Dates                           * Oct 1    *  Feb 1   * Jun 1   *  Sep 30
Total number of students * 50        * 50        * 50       * 50
Aptitude insufficient        * 28        * 12        * 6         * 1
Aptitude sufficient          * 19        * 28        * 27       * 12
Aptitude average           * 3          * 8          * 12       * 23
Aptitude superior           * 0           * 2         * 4          * 9
Aptitude exceptional       * 0           * 0         * 1          * 5
Total number of points
of all the students         * 130        * 280    * 612       * 775.5
Average number            * +2.6       * +5.6   * +12.24  * +15.5
Observations

The calculation of the total number of points is determined by the sum of points for all students without exception.
  The overall average derived from the total number of points gives a sufficiently accurate idea of the general physical value of all the students.
« Last Edit: August 01, 2009, 05:09:28 PM by Gregg »

Offline Gregg HIPK

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Re: Hebert's "Practical Guide to Physical Education"
« Reply #24 on: July 31, 2009, 06:14:24 PM »
CHAPTER XI
ORGANIZATION OF A FIELD FOR THE PRACTICE OF PHYSICAL EXERCISES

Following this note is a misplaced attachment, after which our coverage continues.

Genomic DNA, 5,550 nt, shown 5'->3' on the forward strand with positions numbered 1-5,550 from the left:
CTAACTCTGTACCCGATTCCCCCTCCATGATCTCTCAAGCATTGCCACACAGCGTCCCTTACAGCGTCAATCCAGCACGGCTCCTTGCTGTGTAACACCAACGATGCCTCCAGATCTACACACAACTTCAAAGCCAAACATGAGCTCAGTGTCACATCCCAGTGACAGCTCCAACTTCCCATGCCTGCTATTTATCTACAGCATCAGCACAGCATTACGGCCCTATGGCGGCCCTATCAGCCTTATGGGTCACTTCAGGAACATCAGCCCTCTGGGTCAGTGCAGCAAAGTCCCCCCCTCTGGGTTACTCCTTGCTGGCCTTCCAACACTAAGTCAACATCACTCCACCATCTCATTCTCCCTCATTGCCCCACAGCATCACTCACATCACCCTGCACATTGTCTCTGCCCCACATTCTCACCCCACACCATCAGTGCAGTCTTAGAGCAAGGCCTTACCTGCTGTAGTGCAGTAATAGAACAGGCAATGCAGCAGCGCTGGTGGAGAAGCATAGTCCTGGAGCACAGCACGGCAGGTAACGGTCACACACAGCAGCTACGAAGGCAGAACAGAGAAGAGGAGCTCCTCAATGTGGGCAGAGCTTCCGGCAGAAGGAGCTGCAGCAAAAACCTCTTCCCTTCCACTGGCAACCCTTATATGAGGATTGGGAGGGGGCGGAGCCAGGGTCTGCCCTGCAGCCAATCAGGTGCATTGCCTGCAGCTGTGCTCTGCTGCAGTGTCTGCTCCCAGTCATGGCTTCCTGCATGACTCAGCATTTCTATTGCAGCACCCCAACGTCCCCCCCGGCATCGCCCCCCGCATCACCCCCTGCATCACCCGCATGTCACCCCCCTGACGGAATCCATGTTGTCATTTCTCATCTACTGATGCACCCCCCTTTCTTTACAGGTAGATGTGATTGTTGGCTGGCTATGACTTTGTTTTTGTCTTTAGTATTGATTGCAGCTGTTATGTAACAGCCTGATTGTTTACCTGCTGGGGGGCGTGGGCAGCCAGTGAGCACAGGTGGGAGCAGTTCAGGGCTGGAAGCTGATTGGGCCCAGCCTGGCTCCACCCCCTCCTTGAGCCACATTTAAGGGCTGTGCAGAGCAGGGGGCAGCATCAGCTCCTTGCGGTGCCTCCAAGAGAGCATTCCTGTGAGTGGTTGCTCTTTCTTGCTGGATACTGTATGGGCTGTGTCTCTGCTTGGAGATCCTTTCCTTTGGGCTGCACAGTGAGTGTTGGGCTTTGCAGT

General layout of a field for physical exercise. — Equipment needed. — Special emplacements —Economic Organization. — Use of any unprepared land.

101. For physical education of a large number of subjects working at the same time, it is absolutely necessary to have available a suitable field, wisely laid-out and organized (Fig. 17, 18 and 19).

102. No specific form of land is particularly recommended. However, if one has the choice, the simplest form, ie the square or rectangle, is the most practical.

103. The best land is that which consists of clay covered with a layer of light sand or fine gravel.
Sand, especially sea sand, provides a very rapid drying of soil after rain.

104. The dimensions to give the land can not be specified; it depends on the number of subjects to exercise at one time.
In general, all the courses of schools (Fig. 20) or barracks, maneuvering fields, some public places are perfectly usable and convertible into physical exercise grounds.

FIG 17 – The very practical way to have 8 groups of subjects to do mass work and under the orders of a single master, the basic learning exercises as modeled in the 4th part.